Bucs' standards sink even lower
Hubert Mizell, The St.Petersburg Times, published 2 September 1996

How's that for openers? Since last season, the Bucs have changed 50 percent of their players, 100 percent of their coaches and their ballpark's name. But none of their results. Tony Dungy waited 15 years for this? He overpaid NFL dues, amassing a reputation for defensive excellence, keeping the faith that a head-coaching opportunity would come. Sunday was a beginning. Sunday was a disaster.

Dungy is getting his chance in pro football's poorest neighborhood, taking over a Tampa Bay team with 13 straight losing seasons and a woozy woeful 94-214-1 record since its 1976 baptismal. But it is an opportunity. Sad Sundays are long-running habit at Tampa Stadium. But, as Tony took charge in an old Super Bowl house that Bucs ownership calls Houlihan's and wants to tear down, up jumps the devil in the form of the most lopsided opening-day clobbering in Tampa history, a 34-3 embarrassment against Green Bay.

Bucs hopes against the Pack, hovering somewhere between frail and unrealistic, would miserably implode at the shank of the first half. Tampa Bay stuck out a glass jaw. Green Bay landed a Mike Tyson double hammer, scoring 14 points in the concluding, devastating 100 seconds. Pack went up 24-3; out of sight as far as the offensively impotent Bucs are concerned.

Just when you think the Bucs can't get any worse, they do. This was a massive mess-up even by their tattered standards. Before his Tampa Bay pupils came out for the third quarter, a non-shouting Dungy told players, "Keep your heads up. We're going to go out and play Buc football." Unfortunately, they did. Or at least a bungling brand of Buc football the Big Sombrero has begrudgingly tolerated during those 13 seasons of infamy.

Trent Dilfer's passing became more antsy, more scattergun and more booed. Alvin Harper, a lousy investment of 1929 Wall Street proportions, allowed one throw to glance off his hands for an early interception and then, after catching a pass deeper in the afternoon, got smacked by Packers and fumbled.

It got all-around ugly. "We don't have the type of talent to make lots of mistakes and still win," Dungy said in the greatest understatement since Marie Antoinette said she felt a little pain in the neck. "I don't think we're shellshocked. We'll bounce back." Tony will sift through the cinders today, trying to make some progress in giving new and sweeter meaning to the term "Buc football."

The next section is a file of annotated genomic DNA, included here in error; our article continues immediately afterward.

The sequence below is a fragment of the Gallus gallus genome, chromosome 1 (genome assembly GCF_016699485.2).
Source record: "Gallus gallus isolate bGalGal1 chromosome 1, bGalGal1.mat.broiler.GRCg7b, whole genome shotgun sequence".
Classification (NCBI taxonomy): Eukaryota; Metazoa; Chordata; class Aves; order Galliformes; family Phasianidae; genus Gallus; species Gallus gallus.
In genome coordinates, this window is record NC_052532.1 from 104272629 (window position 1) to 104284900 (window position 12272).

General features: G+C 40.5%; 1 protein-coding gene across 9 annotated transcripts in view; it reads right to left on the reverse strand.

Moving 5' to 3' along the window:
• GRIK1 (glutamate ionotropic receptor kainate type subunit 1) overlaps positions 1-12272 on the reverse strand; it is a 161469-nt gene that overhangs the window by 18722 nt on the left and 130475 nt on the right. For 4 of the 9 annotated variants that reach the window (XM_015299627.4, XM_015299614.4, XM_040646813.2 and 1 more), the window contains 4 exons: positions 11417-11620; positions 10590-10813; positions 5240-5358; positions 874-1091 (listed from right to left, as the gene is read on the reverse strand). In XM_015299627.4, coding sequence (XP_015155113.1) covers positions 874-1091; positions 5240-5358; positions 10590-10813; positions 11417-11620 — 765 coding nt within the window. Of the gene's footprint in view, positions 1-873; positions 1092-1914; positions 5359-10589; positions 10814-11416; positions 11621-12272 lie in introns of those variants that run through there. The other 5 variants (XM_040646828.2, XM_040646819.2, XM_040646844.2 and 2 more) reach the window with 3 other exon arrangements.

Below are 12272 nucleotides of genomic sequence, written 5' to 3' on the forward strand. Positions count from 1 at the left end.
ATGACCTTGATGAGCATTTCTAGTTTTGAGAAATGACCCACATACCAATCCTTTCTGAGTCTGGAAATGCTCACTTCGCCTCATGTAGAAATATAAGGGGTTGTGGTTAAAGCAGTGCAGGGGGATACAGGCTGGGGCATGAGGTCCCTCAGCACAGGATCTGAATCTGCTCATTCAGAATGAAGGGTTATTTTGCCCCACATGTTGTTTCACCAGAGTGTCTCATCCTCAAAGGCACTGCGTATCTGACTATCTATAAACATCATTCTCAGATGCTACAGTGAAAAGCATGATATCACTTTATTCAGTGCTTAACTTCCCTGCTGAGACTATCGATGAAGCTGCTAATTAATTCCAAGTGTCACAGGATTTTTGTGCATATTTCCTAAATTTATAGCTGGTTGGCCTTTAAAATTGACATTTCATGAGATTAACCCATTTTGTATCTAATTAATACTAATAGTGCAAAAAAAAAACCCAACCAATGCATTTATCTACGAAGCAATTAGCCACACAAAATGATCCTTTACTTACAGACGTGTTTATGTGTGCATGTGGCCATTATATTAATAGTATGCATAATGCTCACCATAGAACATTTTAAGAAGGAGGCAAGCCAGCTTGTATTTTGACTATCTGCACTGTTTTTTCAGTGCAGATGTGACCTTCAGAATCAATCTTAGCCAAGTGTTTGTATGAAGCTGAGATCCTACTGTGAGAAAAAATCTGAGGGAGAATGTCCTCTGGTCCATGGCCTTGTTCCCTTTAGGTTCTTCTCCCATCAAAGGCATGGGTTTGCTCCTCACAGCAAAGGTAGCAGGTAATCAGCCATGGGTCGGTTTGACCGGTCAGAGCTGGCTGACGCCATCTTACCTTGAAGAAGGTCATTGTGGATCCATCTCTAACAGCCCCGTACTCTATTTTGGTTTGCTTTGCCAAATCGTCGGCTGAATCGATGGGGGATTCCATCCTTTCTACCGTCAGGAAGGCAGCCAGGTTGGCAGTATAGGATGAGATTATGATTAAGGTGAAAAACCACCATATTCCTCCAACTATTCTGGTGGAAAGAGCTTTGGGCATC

Over the 20 years, I have seen a lot of Tampa Bay head coaches, from John McKay to Sam Wyche, step to a post-game podium, trying to explain a lot of losses. But never have I experienced the compassion I felt Sunday for Tony Dungy. This is an admirable fellow. A solid coach universally embraced in his profession. Getting a long-craved inaugural Sunday as an NFL head coach, knowing there is a Tuesday vote ahead on a new stadium and the Bucs' very existence in Tampa Bay; seeing three hours that would give even a saint a throbbing headache.

His players felt pain for Dungy, which can be rare in modern, big-money relationships between athletes and bosses. "I was sitting here telling Charles Dimry that," said Bucs safety Todd Scott, who played under defensive coordinator Dungy with the Vikings. "Man, I feel so bad for Tony. " This shouldn't have any bearing on what people think of him or his coaching job or his staff or whatever. I don't care who you play, if we play like we did, you're not going to beat anyone. Amen!

Next shot for Dungy comes Sunday, on the road against the 0-1 Lions. By then, we'll have the verdict in Tuesday's tax vote in Hillsborough County. Six days ahead, we'll know a lot more about this forever-troubled NFL franchise and its rookie head coach, a gentleman who absolutely deserves better. We can get on with future meanings "Buc football," however different they will be.

Can't get worse, right? Can't get worse, Tampa Bay prays.